CAN has been also associated with vascular morbidities, first of all with silent myocardial ischemia—as documented in a meta-analysis [52] and confirmed by the Detection of Ischemia in Asymptomatic Diabetics (DIAD) study [55]—with cardiovascular morbidity, with recurrent cardiovascular disease in patients with T2DM and a history of cardiovascular disease with an adjusted hazard ratio of 3 [56], and with stroke in T2DM [2]. A recent study described the predictive role of CAN present at DCCT closeout on the subsequent cardiovascular risk during EDIC study [57]. More subjects with CAN experienced cardiovascular events (fatal and non-fatal) compared to those without CAN (25% vs. 10%); however, the association between CAN and cardiovascular events was mitigated after adjusting for glucose control as a time-dependent covariate [57]. This may suggest that in this intervention study, where historic glycaemic exposure and metabolic memory were the principal determinants of long-term CAN, the interaction between glycaemic control and CAN were so close that the emergence of an independent prognostic role of CAN on cardiovascular morbidity might be hampered.
CAN has been also associated with perioperative instability during surgery, with a risk of severe hypoglycaemia [58], and has even been suggested as a progression promoter of diabetic nephropathy [2]. Table 2 shows 11 studies, seven on T1DM, which evaluated the role of autonomic neuropathy in the progression of albuminuria and/or decline in kidney function [59,60,61,62,63,64,65,66,67,68,69]. Apart from one study [63], they have documented an independent association between CAN or autonomic function tests and nephropathy progression in both T1DM [68] and T2DM [67,69]. A few mechanisms have been suggested as supporting the role of CAN in the progression of nephropathy [2] as kidney hemodynamic changes consequent to sympathetic denervation [59], CAN-associated erythropoietin deficiency anaemia [70], and CAN-driven altered circadian pattern of BP and albuminuria [2].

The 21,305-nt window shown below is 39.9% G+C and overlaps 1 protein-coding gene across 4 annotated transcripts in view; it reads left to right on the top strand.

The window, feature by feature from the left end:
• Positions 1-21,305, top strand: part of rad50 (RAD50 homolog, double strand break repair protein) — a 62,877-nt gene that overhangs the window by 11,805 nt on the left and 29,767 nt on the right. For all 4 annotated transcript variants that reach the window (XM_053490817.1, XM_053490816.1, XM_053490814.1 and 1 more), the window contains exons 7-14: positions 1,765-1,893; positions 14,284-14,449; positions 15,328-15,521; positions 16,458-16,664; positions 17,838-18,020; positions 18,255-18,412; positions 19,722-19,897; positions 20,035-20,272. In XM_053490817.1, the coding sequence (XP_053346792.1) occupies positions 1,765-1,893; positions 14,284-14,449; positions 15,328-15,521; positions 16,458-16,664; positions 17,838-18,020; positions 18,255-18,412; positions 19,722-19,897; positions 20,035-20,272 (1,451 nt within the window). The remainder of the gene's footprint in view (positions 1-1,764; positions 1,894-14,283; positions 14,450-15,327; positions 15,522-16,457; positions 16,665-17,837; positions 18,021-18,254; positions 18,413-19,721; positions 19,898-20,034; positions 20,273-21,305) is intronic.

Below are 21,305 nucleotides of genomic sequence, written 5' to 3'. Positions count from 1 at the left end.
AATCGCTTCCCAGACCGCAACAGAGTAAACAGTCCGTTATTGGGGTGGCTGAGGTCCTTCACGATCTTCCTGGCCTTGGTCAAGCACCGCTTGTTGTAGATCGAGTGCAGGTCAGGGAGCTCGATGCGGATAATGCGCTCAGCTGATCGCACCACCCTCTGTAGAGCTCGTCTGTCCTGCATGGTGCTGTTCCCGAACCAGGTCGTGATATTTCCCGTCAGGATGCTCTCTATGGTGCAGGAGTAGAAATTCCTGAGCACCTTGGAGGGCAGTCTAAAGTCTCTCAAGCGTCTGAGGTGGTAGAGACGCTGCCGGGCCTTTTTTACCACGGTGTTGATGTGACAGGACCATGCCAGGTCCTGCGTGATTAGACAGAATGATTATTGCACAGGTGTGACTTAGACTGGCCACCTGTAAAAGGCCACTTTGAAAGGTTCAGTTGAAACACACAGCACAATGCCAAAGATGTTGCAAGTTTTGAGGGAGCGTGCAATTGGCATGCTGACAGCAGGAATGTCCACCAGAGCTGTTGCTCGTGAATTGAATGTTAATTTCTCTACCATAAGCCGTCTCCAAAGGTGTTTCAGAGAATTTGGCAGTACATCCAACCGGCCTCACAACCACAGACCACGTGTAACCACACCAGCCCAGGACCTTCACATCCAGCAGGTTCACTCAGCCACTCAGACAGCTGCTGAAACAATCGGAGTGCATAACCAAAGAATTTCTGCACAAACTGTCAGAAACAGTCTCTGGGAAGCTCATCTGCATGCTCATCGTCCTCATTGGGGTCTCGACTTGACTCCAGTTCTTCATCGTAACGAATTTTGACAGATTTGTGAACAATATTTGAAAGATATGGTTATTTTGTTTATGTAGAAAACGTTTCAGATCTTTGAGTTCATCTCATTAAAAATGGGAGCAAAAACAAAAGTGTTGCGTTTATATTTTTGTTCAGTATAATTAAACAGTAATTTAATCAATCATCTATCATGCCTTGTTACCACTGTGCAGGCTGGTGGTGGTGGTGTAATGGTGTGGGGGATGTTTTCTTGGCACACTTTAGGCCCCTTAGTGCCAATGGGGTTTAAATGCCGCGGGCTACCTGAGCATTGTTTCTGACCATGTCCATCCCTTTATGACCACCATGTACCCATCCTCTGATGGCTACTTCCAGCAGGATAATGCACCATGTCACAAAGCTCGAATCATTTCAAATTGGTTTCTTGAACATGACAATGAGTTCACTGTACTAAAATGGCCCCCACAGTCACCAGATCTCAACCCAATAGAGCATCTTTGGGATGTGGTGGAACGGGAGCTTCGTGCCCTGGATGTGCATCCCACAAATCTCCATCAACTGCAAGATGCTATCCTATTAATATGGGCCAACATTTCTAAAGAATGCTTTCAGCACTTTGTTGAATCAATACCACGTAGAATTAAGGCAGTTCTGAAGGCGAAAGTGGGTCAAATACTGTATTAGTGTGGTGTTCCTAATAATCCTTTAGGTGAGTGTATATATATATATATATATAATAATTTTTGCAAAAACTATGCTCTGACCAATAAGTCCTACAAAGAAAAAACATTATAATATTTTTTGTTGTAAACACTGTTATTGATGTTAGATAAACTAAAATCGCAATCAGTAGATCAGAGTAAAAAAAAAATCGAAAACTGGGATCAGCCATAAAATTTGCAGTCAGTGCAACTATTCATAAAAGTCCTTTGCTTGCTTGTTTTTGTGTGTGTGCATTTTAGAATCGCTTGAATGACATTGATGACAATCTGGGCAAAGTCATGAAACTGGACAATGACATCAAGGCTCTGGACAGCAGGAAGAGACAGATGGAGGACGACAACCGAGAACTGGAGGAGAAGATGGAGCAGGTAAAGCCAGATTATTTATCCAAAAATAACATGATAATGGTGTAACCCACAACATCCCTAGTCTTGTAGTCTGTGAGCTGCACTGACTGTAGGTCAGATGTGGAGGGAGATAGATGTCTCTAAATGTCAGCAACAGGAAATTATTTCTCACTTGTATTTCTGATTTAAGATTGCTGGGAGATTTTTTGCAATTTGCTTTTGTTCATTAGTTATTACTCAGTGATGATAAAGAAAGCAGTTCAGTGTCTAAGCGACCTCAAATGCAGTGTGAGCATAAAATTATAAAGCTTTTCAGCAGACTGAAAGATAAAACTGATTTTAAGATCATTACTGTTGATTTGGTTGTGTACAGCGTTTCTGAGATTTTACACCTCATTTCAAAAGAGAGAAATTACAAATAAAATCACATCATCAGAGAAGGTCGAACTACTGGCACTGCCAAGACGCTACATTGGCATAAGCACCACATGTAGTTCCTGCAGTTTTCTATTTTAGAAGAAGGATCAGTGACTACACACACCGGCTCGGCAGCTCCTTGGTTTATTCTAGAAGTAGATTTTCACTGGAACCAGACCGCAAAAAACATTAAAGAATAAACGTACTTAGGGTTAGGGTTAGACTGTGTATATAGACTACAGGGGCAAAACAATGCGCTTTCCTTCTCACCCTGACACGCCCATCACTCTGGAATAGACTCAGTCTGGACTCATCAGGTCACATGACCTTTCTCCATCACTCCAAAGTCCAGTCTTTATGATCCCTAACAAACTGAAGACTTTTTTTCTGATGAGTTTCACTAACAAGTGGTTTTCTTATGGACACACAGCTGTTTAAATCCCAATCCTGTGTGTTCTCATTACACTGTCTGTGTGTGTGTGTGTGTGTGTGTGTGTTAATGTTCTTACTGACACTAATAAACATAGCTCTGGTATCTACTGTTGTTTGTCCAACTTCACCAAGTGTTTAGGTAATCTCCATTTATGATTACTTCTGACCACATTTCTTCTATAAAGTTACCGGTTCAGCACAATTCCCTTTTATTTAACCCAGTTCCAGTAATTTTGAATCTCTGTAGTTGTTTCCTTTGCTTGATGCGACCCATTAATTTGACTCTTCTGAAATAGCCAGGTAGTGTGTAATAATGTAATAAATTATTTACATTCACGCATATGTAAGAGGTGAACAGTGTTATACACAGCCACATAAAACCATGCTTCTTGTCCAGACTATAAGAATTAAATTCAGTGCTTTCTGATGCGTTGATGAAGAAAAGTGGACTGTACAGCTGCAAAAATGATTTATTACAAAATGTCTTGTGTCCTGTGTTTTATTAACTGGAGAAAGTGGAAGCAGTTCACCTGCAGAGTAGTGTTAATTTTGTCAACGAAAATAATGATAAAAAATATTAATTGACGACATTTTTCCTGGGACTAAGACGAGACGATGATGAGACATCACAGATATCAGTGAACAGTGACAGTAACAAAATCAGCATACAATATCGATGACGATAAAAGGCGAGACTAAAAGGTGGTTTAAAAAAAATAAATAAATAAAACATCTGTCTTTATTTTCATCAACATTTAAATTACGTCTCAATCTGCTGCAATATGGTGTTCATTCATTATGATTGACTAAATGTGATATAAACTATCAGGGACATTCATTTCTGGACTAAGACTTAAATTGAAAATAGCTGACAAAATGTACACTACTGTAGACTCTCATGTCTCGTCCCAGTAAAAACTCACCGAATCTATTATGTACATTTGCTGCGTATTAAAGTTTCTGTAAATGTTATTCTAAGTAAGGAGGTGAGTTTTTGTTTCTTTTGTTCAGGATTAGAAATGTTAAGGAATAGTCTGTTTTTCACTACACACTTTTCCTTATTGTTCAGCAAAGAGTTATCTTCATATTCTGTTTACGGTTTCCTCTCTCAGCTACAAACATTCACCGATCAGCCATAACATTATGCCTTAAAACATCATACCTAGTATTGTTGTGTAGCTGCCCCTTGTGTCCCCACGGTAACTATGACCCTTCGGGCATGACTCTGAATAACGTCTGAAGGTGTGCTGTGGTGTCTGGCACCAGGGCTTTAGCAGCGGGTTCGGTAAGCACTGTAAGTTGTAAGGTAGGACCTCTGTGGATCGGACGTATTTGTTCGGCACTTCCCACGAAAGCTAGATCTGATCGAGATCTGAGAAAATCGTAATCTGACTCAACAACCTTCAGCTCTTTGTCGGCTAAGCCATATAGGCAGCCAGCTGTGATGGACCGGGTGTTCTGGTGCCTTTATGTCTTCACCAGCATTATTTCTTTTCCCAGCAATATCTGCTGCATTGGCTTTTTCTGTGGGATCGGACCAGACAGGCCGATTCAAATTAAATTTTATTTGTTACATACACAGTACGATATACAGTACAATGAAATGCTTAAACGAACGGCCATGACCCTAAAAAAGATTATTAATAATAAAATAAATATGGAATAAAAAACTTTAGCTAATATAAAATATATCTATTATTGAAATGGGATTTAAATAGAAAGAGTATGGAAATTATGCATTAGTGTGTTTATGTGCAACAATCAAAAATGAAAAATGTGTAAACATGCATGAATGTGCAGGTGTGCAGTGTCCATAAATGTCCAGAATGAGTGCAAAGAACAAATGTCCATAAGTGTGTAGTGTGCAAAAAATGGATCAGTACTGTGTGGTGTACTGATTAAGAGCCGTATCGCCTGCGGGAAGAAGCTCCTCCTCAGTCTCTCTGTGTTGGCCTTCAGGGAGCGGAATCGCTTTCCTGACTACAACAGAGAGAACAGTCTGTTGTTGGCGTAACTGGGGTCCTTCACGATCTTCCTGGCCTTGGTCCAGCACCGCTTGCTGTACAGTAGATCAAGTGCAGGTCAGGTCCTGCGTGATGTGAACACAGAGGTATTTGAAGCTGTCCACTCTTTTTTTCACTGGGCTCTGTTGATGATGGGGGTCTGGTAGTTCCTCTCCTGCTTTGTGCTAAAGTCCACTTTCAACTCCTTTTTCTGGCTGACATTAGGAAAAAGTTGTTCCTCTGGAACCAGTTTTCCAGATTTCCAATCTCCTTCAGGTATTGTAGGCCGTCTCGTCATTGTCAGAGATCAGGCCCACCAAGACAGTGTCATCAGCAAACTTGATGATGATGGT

Conclusion on the prognostic impact of CAN in diabetes

There is definite evidence of the prognostic relevance of CAN for mortality. Some evidence supports CAN as a risk marker and as a likely risk factor for cardiovascular morbidity as well as a progression promoter of diabetic nephropathy. From a clinical perspective, a diabetic patient with CAN is at a higher risk of mortality, and of cardiovascular and renal complications.

Insights into the mechanisms of excess mortality associated to CAN

The mechanisms of this CAN-associated excess mortality and morbidity remain mostly unknown. A number of cardiovascular abnormalities have been found in association with CAN. They can represent (1) a form of morbidity in themselves, such as silent myocardial ischemia; (2) a recognized risk factor or marker for mortality or morbidity (resting tachycardia, postural hypotension, QT interval [QTi] prolongation, impairment of baroreflex sensitivity [BRS], nondipping, reduced HRV); (3) a potential pathogenetic link between CAN and mortality, such as an imbalance in sympathovagal activity, cardiac sympathetic dysinnervation, reduction in the sympathetically mediated vasodilatation of coronary vessels, dysregulation of cerebral circulation, new mechanisms like increased arterial stiffness and coronary calcium content, or inflammation [2,23]. Finally, peripheral vascular function abnormalities may exert a contributory role to diabetic foot complications. Some of these abnormalities are established risk markers for mortality and morbidity in diabetes [2].